Appellant argues: "No contention is made in this case that someone caused the death of J. Basil Tow. This section obviously is designed for the purpose of determining the cause of death to relieve or establish the liability of someone accused (sic) of being civilly liable therefor." And again: "Thoughsomething, towit an injury causing tetanus resulting in death, is the basis of the claim filed with the Industrial Commissioner, it is not claimed thatsomeone caused decedent's death * * *."

The argument assumes there must be some belief of tortious liabilitythat someone must be "accused," not merely of being civilly liable, but of having committed some criminal or tortious act that caused the death and made him so liable. The statute does not say or imply this. A belief of civil liability only is required.

Nor is it important (if true) that the liability of the insurance carrier is to the employer and not directly to the employee or his surviving spouse or dependents. The insurer cannot be heard to deny liability once it is adjudicated against the insured employer. Code section 87.10, I.C.A. We conclude a logical analysis of the pertinent statutes leads inevitably to the conclusion reached by the trial court as to the power they give the court under this Record.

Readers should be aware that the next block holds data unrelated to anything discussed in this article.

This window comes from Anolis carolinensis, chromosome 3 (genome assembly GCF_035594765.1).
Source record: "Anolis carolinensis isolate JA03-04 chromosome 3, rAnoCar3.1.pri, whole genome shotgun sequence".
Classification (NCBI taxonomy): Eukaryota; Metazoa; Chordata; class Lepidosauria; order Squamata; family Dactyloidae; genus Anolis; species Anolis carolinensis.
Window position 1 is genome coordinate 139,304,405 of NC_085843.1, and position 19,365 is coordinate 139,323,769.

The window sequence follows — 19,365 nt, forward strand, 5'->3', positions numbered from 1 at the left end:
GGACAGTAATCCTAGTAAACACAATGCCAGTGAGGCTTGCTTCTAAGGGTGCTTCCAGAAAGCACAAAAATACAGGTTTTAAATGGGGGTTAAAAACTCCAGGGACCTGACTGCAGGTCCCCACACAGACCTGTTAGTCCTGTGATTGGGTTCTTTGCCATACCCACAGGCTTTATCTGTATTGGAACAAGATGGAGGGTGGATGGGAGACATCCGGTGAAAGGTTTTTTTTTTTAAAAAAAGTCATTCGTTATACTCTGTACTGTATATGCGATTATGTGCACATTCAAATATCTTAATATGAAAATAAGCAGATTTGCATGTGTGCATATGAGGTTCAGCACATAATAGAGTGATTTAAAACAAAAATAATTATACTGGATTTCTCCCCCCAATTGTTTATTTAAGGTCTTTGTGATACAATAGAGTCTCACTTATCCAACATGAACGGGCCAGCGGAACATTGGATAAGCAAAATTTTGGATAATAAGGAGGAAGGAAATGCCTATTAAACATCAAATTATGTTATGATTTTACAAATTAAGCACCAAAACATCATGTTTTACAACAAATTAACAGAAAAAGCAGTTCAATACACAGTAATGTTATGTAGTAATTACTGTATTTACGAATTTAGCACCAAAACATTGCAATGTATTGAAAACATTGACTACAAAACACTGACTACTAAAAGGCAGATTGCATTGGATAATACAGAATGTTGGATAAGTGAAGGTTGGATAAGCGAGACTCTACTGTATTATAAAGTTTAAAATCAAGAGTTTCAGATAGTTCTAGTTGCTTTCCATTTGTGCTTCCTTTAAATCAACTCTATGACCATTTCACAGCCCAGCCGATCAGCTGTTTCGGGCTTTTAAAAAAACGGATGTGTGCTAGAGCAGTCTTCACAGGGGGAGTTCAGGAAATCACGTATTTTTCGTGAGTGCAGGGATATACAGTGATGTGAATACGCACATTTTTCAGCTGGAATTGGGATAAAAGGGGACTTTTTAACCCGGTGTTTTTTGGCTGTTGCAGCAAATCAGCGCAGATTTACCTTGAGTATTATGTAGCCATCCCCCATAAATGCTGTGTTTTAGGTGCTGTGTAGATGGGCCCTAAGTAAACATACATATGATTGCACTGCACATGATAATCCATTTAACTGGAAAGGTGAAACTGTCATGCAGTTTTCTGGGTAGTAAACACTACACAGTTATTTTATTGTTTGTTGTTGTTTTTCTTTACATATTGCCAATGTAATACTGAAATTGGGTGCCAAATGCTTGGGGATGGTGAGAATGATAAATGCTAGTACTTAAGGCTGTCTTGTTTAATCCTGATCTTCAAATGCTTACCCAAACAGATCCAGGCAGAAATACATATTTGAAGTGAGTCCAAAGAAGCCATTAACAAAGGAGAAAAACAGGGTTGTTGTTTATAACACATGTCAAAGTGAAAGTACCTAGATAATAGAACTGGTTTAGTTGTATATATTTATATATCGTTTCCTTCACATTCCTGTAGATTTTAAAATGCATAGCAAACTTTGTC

We have already pointed out that the proceeding is not triable de novo on appeal. With the wisdom or correctness of the trial court's decision we have no concern except to assure ourselves that there is ample competent evidence to support it. This we have done. It is not necessary nor would it be helpful to set out the testimony. It is sufficient to show there is reasonable likelihood that an autopsy would either confirm or negative the claim of the insurerapplicant.

We are not called on to review the eloquence of this and other courts in decisions honoring and respecting the universal sentiments and feelings of mankind as to their dead. Our statute has carefully defined the limits within which our legislature thought those sentiments should be disregarded. We have already said in effect that the limits were not disregarded here. The result reached has the advantage that its effect is to broaden rather than narrow the search for truth as to the cause of death a tendency to reveal rather than conceal possible facts bearing on the respective rights of the parties.

The order of the trial court is affirmed.